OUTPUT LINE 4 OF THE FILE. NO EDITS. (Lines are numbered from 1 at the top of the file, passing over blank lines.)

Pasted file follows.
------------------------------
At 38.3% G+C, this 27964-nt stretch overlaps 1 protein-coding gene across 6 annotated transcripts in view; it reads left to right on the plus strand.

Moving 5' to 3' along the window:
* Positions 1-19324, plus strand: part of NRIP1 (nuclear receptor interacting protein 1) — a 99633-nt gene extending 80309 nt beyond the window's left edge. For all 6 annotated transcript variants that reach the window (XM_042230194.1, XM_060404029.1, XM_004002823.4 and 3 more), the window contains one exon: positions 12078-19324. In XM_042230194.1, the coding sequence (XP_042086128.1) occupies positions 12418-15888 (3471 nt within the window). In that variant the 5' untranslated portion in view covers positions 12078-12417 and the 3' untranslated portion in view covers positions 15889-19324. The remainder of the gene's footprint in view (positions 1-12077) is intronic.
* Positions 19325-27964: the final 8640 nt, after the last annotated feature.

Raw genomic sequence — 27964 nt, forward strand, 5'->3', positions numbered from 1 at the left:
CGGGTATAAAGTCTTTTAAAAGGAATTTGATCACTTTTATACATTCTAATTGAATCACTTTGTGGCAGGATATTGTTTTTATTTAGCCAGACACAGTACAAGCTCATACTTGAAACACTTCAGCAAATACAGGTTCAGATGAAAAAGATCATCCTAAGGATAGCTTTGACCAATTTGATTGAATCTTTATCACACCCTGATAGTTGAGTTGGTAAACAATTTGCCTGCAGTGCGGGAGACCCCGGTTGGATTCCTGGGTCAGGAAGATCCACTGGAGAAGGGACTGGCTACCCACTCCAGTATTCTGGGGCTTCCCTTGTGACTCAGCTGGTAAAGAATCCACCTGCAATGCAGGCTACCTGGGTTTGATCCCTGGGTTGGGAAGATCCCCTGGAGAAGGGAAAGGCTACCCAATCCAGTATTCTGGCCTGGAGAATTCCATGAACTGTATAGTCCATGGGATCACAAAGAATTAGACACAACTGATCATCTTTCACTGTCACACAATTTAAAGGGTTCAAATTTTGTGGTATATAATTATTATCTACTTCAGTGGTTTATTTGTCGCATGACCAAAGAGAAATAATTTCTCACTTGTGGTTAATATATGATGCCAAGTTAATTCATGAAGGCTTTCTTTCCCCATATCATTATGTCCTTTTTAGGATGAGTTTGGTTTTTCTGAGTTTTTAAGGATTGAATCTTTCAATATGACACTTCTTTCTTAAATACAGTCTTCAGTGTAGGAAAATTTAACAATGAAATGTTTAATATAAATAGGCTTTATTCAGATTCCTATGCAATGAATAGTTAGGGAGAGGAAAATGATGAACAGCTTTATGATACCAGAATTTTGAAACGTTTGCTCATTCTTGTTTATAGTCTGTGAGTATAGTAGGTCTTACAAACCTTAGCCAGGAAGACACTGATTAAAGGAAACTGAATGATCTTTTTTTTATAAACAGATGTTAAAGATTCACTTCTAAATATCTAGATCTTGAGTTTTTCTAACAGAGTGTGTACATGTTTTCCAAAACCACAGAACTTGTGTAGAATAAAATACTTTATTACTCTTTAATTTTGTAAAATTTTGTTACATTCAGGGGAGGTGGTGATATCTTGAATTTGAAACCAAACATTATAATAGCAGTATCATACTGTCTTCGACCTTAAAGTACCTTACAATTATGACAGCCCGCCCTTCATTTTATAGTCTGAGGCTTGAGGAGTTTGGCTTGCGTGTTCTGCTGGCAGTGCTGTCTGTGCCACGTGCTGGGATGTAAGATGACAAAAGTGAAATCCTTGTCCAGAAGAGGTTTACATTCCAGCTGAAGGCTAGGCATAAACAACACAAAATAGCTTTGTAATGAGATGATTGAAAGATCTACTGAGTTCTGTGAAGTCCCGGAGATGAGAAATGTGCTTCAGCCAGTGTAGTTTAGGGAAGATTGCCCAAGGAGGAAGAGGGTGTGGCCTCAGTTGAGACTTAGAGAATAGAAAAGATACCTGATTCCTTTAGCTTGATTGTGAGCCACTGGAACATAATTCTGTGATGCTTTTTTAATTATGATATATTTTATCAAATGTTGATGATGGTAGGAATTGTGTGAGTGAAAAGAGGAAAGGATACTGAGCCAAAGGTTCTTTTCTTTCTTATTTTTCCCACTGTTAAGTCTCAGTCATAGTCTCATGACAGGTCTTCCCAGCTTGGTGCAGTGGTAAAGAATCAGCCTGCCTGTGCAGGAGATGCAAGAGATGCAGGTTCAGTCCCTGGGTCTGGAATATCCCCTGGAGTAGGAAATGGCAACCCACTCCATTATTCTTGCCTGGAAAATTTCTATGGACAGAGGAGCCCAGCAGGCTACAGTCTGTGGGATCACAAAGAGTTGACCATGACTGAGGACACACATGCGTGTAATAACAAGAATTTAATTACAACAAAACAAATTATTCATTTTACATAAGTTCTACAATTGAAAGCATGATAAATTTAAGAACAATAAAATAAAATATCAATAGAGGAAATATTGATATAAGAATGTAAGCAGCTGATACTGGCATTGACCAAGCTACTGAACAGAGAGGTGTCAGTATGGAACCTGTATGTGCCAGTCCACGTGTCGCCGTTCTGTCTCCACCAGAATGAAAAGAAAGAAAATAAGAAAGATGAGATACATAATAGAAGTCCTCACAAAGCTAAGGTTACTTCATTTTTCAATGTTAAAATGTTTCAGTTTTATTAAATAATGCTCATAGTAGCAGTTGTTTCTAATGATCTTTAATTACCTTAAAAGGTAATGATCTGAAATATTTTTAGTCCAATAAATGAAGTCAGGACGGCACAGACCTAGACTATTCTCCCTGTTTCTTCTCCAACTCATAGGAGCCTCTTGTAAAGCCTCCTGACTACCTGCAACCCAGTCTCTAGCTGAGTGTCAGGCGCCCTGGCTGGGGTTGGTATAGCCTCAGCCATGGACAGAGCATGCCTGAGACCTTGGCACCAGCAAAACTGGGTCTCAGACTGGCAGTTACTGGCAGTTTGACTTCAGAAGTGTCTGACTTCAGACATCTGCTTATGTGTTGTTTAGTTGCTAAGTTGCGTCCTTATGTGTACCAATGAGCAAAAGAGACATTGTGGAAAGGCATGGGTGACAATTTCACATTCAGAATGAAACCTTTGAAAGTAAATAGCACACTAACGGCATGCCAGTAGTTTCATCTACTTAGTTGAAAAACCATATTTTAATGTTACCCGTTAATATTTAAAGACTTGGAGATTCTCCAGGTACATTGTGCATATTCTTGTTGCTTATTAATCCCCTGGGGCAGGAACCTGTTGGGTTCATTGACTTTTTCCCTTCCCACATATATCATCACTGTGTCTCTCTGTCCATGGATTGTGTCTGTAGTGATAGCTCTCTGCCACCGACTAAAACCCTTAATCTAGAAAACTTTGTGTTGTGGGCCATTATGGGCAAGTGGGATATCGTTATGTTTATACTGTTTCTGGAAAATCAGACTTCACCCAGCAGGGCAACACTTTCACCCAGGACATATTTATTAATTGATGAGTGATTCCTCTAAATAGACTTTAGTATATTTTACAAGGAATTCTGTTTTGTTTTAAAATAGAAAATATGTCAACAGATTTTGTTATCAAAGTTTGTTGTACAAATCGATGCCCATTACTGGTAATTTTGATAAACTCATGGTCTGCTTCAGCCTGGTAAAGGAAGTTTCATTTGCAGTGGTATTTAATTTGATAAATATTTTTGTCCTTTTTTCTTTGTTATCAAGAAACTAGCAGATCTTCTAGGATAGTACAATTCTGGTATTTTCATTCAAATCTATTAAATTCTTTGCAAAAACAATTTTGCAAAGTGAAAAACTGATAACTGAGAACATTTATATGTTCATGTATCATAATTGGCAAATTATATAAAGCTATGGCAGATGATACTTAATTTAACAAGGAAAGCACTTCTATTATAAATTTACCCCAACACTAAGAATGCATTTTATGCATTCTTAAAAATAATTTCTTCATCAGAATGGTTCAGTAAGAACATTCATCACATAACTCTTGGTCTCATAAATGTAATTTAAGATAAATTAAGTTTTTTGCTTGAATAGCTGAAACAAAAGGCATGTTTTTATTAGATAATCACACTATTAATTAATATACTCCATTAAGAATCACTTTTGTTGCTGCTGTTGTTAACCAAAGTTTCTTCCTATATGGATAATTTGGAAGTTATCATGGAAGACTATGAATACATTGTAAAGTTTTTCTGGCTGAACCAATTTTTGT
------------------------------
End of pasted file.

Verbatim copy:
* Positions 19325-27964: the final 8640 nt, after the last annotated feature.